The unresolved issues of our parents are handed down to us through underground passageways that connect their emotional flow to ours, and we pass them on to our children the same way. With every step forward I’ve made toward seeing and resolving my anxiety, my attitudes and behavior have changed for the better. Best of all, my family no longer has to bear the burden of my unconscious “stuff” of which I’ve become aware. I’ll never be a perfect wife, mother, or grandmother, whatever these elusive creatures might be, but sparing my family the worst of myself has been more than enough reward.

 

Being Self-Conscious May 21, 2011

A few months before my father died, he was working in another town and we went to visit him. I was outside with several other girls and boys having a carefree time diving, racing, and showing off in the motel pool when my parents called me inside. They had been watching and talking about me, and now they had something to say. Receiving personal attention from either of my parents was rare enough, but to be called into their joint presence was like being summoned to an unexpected audience with the Queen and King. I knew the matter must be of utmost importance, and I listened intently.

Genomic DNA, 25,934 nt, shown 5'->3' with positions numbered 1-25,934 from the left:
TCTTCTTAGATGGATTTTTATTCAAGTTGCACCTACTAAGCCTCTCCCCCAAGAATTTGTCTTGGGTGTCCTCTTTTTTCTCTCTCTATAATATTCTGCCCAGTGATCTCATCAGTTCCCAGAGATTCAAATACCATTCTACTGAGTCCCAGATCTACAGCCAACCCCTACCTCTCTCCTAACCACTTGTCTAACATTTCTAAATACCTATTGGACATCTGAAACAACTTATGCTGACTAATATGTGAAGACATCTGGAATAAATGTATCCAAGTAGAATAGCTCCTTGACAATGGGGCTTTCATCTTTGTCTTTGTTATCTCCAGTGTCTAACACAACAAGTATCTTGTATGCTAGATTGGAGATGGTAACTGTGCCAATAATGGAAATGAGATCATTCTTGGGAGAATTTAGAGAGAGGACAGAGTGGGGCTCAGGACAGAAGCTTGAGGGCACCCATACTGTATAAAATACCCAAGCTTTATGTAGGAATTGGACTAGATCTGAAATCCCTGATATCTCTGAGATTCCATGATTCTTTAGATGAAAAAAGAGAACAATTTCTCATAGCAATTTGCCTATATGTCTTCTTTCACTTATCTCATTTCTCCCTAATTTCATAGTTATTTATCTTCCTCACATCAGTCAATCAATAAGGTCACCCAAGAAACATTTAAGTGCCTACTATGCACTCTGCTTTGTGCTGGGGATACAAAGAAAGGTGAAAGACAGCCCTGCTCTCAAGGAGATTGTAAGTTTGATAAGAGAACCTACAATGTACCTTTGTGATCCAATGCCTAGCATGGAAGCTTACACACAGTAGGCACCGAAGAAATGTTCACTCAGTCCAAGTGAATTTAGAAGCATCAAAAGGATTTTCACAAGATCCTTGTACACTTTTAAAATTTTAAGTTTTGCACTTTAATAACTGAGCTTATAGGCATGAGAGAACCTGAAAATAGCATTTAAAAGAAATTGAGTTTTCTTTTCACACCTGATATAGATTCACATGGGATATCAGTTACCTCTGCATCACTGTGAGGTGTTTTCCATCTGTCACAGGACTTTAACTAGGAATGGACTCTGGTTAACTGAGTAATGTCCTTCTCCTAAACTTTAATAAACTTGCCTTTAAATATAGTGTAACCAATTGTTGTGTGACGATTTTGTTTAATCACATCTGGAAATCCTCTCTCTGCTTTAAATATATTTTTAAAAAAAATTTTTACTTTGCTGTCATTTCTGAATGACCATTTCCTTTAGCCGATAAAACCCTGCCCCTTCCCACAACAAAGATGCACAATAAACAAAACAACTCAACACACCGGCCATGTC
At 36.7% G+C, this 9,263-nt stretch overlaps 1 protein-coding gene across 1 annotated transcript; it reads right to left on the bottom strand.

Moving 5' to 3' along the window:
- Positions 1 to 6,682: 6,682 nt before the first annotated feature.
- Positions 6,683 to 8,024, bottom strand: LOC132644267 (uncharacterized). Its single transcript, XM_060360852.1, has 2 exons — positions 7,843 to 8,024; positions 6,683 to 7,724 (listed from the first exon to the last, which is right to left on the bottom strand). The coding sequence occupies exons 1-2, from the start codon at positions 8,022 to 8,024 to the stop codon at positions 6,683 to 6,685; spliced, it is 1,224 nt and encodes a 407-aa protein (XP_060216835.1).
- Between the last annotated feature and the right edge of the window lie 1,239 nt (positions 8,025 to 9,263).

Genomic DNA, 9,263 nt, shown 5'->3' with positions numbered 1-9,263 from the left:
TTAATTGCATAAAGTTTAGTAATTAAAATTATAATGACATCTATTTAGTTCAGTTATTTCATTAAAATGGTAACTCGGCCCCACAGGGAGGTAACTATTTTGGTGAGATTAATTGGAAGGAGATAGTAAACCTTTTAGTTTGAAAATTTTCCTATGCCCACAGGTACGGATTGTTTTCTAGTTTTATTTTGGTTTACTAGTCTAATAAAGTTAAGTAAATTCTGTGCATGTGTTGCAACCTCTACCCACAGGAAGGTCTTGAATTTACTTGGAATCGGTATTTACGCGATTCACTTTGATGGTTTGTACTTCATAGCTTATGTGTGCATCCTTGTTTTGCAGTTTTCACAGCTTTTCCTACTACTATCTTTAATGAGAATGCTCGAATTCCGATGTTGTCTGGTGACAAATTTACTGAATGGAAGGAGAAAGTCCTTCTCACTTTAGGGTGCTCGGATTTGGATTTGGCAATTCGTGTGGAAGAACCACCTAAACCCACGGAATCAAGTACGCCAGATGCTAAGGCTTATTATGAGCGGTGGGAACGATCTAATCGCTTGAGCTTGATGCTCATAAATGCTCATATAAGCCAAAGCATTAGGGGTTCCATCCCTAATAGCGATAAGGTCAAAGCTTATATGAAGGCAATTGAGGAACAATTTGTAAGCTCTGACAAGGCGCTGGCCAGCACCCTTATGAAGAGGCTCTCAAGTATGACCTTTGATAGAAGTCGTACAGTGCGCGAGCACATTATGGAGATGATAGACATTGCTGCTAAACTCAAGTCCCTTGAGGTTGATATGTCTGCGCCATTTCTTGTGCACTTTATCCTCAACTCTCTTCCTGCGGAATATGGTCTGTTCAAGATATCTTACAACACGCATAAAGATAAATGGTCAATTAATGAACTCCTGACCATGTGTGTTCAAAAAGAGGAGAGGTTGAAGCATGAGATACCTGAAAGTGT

I was a natural leader with gifts and talents many children lacked, my father said. I should be careful, he warned, about not showing off, being bossy, or dominating situations. A little girl out there by the pool was having trouble keeping up with the rest of us. She seemed to feel insecure, perhaps inferior. I should notice her, think about her feelings, try not to call attention to myself by outshining the others, try to include her and make her feel better about herself.